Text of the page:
Sunday, March 17, 2013

Nice Try, Nadine

So.  This past week was Spring Break, and I have an essay due Monday at 11am.  I reminded them up the ass about this.  I have story boarded the damn essay in class in such a way that if Stella, bless her, knew where I lived, she'd pay Strelly to blow up my house.  I asked for drafts from the beginning, but so many had not sent them to me by the beginning of Spring break that I made them one last deal:

I told them if they e-mailed me their drafts by Monday, 11:59am, I'd look at them over the break.  8 did this.  Nadine was the last one to e-mail me something.  I admit I did not specify when, exactly, I would look at them.  I looked at Nadine's (the last one I received at exactly 11:59pm) on Friday morning at around 1am, before taking off for Boston for an overnighter with my 15 year old daughter (we had a blast!) at a more reasonable hour on Friday.  Nadine did not send me anything----she sent me a blank document. I e-mailed her and told her to send it to me pronto and I'd look at it in the morning on Saturday as I would be away from the computer all day on Friday.

Saturday morning, I checked my e-mail like the pussy I am.  I reviewed three essays which students had rewritten with my comments after I had reviewed their essays the first time.  I made more comments on those three essays, then looked at Nadine's.   Nadine sent me her "draft" which was one paragraph and one sentence.  She also told me she had been waiting by the computer, hungry for me to get back to her, waiting waiting waiting.  So anxious. So disappointed that it took me from Tuesday till Friday morning to get back to her.  Can I add here that I assigned this essay three and a half weeks ago? In the intro, they were supposed to identify the theme of the story they were writing about.  There are two full pages in the textbook I use, explaining what theme is and giving examples. I also gave examples and storyboarded in class, as I said.   She said the theme was a car in the story which is a symbol for the love between two brothers.  The car is certainly a symbol for that brotherly love in the story, but that symbol is not the theme, so that was wrong.  That's all she said.  That's it.  So on Saturday morning, while my daughter slept peacefully at the decadent hotel we stayed at (use, folks----we got the Marriott Longwharf in Boston for $99!!!!!!!) I emailed Nadine back and told her the exact pages in the text to read, and that a symbol is not a theme.  And I told her to think about the theme, and to write the full essay in support of that theme (it's more of an old fashioned formalist essay, but then I went to a Jesuit college for undergrad which gave me a strong background in such things and I like it for a first half of the semester essay) and that I would read her draft on SUnday morning---to send it to me by 9am.  At nine am on Sunday, I log on.  There is an e-mail from Nadine, full of the kind of manipulation and blame game that I have come to expect.  She was waiting, desperately, from 11:59 Monday night on, to hear from me.  Now she had to work, and also she had come down with a headache.  She was not going to be able to get me a draft by Sunday morning, and she would not be able to hand in her essay by Monday morning, and the reason was, that I waited too long to get back to her that she had sent me nothing the first time.  If I had let her know earlier, and had been able to send her feedback FRIDAY morning, THEN everything would be different.  But because I had been negligent in my duties, this whole thing was ALL MY FAULT and so I should let her hand in the essay late.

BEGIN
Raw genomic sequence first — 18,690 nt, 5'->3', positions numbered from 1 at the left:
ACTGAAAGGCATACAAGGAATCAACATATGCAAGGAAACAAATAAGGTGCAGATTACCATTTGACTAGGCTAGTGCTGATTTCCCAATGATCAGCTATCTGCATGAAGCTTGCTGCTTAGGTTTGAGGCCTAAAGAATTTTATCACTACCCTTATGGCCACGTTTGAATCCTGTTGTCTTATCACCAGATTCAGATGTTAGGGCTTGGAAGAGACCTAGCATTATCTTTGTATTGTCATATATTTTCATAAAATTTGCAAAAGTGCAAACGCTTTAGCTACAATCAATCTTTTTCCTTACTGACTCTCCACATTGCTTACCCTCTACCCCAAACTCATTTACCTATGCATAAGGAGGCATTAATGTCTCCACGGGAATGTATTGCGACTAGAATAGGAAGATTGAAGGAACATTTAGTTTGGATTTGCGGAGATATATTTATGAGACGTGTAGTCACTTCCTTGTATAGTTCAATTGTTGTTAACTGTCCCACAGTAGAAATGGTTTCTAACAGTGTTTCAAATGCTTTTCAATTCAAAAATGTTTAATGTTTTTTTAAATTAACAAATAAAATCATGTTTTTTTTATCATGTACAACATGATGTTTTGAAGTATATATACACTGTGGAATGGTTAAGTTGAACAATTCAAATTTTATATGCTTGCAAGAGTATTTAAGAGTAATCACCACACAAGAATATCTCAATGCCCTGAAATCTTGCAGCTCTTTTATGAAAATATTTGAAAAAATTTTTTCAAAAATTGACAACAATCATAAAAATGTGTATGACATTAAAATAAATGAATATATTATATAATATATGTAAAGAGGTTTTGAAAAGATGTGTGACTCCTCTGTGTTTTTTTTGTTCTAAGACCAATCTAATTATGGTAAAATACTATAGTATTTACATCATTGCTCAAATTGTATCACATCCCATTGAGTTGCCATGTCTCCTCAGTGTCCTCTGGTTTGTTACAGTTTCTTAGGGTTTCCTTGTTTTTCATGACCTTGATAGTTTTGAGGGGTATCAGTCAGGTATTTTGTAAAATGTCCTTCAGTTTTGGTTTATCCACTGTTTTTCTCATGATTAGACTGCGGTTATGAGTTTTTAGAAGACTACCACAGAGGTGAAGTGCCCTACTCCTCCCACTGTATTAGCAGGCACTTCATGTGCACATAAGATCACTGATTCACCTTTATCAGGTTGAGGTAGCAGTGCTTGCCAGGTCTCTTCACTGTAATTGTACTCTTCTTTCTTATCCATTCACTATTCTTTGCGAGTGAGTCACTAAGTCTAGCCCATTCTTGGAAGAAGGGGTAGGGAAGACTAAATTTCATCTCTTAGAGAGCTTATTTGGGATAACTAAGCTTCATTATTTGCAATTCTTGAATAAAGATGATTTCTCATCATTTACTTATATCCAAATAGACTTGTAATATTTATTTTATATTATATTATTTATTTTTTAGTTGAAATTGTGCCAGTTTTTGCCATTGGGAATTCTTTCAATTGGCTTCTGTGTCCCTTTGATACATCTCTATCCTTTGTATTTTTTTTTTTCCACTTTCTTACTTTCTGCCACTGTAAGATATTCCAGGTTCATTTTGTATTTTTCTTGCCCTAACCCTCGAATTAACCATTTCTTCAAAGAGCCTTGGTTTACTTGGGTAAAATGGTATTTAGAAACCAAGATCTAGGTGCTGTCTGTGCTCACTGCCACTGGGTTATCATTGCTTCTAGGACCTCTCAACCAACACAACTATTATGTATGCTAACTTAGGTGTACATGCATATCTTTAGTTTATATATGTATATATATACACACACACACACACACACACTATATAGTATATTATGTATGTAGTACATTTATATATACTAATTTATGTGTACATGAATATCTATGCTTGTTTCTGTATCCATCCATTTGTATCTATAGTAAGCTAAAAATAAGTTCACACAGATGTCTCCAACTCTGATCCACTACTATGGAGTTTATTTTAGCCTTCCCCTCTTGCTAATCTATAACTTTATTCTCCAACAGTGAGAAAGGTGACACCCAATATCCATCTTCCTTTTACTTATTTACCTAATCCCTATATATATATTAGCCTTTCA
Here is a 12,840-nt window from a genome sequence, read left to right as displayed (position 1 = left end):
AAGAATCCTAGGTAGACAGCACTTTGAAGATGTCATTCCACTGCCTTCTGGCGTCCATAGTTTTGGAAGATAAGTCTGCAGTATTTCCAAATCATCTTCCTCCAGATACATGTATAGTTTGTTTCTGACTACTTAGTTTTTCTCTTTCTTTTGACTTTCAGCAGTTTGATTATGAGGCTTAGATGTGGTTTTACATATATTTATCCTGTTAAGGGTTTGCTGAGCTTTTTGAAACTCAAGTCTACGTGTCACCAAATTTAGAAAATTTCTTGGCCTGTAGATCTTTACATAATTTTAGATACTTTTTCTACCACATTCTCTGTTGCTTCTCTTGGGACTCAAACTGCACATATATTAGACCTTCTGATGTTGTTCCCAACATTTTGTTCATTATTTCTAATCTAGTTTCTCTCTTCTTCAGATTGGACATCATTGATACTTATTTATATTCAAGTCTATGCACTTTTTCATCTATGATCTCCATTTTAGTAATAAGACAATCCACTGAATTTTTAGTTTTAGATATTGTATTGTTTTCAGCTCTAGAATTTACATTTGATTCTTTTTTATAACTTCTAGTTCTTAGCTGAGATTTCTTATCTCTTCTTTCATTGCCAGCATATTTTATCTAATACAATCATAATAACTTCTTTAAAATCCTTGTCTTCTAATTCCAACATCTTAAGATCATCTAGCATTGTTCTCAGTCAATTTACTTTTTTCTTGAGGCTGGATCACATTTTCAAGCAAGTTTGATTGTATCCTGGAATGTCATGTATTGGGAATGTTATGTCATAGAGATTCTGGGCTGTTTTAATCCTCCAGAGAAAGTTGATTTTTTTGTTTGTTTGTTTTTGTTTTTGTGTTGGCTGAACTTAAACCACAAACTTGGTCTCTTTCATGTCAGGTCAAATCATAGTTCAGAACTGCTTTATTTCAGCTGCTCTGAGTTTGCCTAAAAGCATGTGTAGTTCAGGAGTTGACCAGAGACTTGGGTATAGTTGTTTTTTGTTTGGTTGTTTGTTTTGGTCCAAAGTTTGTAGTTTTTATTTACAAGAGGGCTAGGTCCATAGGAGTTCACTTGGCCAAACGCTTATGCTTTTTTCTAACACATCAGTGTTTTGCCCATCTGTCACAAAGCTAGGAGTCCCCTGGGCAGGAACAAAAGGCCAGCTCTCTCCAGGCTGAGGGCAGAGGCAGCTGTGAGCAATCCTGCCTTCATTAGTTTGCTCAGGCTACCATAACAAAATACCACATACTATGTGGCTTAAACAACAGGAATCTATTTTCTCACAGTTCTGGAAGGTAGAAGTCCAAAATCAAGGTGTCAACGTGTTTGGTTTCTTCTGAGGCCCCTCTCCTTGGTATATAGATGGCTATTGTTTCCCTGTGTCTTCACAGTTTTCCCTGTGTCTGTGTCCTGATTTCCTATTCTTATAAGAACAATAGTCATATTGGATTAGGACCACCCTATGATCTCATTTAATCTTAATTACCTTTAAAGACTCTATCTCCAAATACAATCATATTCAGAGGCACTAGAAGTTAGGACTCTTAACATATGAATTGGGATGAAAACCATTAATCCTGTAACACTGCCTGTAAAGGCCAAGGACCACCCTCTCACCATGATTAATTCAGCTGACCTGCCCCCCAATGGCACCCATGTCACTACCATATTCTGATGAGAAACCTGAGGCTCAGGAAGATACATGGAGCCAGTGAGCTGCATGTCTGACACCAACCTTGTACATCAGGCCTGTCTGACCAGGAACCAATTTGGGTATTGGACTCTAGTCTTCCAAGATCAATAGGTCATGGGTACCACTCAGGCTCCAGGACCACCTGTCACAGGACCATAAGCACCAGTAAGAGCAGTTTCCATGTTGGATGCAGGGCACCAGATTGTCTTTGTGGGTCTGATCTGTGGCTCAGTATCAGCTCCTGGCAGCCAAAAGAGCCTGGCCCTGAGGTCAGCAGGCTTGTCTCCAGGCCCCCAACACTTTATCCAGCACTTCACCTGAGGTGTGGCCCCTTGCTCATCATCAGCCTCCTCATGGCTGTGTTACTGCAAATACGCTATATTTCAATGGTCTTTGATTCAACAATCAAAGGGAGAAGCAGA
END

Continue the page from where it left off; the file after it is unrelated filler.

I have a no late essays policy, on account of the fact that so many of my students don't even START their essays until the due date.  Fuck that.

I sent Nadine back an e-mail saying she should try to get it in by Monday in class, because she'd be getting a zero if she did not, as per my syllabus.


  1. Also, I just received another draft. I deleted that one----I've already had my wine quota and am not commenting on any fucking drafts tonight!!!

  2. You are a saint for giving the younglings a draft-reading opportunity anyway.

    Here's what I suspect: even if you had forsaken your family and your free time and responded exactly as Nadine Ne'er-do-well wanted, she still would have (a) ignored everything you asked her to do and (b) found some way to blame you. Sometimes, you just can't save 'em.

    I always offer a draft-reading option, the kicker is that students need to submit at least 72 hours before the deadline. First, they have trouble computing 72 hours. Second, they ignore what I say (even though I routinely extend deadlines for the soft-heads who submit drafts).

    The truth is that only about 5% of students take advantage of the option. The reason I keep it up? It is a priceless tool for grade-grubbers. When they complain (and they always do) I look down through my graying hair and ask why they didn't send me a draft first.